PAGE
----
The Truman Doctrine: An Overview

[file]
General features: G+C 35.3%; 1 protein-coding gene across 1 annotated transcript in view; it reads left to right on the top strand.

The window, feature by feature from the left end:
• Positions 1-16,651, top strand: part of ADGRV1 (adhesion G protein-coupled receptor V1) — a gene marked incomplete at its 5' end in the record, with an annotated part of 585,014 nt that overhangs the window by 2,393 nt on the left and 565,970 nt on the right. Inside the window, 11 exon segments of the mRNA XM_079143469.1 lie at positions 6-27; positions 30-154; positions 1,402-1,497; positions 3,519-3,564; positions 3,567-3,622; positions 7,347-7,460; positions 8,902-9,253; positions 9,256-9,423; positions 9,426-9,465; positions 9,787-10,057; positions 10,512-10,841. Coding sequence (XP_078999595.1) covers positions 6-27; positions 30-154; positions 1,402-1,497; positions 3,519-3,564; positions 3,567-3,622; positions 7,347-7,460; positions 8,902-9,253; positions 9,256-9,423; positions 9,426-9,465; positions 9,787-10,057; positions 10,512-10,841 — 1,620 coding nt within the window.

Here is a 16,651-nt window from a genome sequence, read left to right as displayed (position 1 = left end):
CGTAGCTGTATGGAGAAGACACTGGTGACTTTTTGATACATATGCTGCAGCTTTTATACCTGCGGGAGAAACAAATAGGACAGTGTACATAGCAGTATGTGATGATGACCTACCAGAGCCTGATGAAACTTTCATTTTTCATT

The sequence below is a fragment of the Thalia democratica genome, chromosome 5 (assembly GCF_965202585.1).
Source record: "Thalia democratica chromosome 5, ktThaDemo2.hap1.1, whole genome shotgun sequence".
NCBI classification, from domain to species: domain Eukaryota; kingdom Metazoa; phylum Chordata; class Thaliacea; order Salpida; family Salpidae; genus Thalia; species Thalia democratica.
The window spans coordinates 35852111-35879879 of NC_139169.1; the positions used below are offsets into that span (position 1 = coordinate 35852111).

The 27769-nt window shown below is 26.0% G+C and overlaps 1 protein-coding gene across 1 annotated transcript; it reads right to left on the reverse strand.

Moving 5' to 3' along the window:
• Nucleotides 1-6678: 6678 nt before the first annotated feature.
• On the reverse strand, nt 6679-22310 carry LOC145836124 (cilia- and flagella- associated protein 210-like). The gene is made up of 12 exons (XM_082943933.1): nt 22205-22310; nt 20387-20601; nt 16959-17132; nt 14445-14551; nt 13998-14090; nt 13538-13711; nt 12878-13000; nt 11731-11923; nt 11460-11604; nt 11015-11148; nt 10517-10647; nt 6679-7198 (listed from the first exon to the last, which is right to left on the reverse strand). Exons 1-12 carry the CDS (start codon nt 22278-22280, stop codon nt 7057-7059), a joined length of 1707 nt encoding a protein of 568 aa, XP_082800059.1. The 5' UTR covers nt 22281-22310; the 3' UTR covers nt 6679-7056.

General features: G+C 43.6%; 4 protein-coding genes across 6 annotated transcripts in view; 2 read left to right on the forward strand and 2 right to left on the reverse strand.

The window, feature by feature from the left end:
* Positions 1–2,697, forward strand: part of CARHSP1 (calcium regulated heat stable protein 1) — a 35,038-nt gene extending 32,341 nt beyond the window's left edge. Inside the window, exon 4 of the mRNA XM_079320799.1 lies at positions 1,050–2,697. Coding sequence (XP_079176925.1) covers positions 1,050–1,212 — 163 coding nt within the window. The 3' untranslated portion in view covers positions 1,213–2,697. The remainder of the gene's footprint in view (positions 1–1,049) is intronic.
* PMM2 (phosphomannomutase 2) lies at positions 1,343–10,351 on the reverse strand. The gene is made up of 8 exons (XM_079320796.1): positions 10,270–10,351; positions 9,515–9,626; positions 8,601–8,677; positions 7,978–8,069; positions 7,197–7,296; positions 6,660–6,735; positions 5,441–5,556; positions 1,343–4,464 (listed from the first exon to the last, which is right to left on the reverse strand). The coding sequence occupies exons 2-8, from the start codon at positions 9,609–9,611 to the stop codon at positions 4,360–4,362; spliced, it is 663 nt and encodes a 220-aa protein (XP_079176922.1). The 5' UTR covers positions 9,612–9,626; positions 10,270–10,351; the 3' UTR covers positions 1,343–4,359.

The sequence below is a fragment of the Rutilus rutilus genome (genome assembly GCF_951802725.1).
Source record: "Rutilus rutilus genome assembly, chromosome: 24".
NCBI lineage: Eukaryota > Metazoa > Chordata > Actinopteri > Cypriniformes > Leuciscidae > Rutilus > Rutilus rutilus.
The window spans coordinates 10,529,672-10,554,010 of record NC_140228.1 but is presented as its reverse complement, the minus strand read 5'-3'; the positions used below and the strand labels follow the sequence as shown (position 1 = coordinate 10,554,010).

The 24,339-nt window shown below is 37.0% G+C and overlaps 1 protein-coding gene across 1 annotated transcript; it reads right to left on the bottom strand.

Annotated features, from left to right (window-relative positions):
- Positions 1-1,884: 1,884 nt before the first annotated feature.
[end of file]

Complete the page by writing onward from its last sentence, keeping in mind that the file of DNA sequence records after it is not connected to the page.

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The Truman Doctrine: An overview The Truman Doctrine was the first, formal statement by a US president that America would intervene in the affairs of the world in a formal and consistent manner. It was the death knell of American isolationism and was an open acknowledgement of America's position as a world power willing to take aggressive action in international affairs. Truman unambiguously characterized the Soviet Union as evil, casting America's commitment to aid the Greek government against communist insurgents in a moral light (Coffey 1984: 233). In a speech to a joint session of Congress in 1947 in which he outlined the doctrine, Truman stated: "One of the primary objectives of the foreign policy of the United States is the creation of conditions in which we and other nations will be able to work out a way of life free from coercion. This was a fundamental issue in the war with Germany and Japan. Our victory was won over countries which sought to impose their will, and their way of life, upon other nations" (Truman 1947). Truman believed that the US must learn the lessons of World War II, which he saw as illustrating the dangers of appeasement of aggressive powers. "World War II convinced Truman that America must not again shirk its responsibility to international collective security as it did after World War I" (Coffey 1984: 236). The first part of Truman's speech was specifically focused upon what he believed was the strategic and moral imperative to provide
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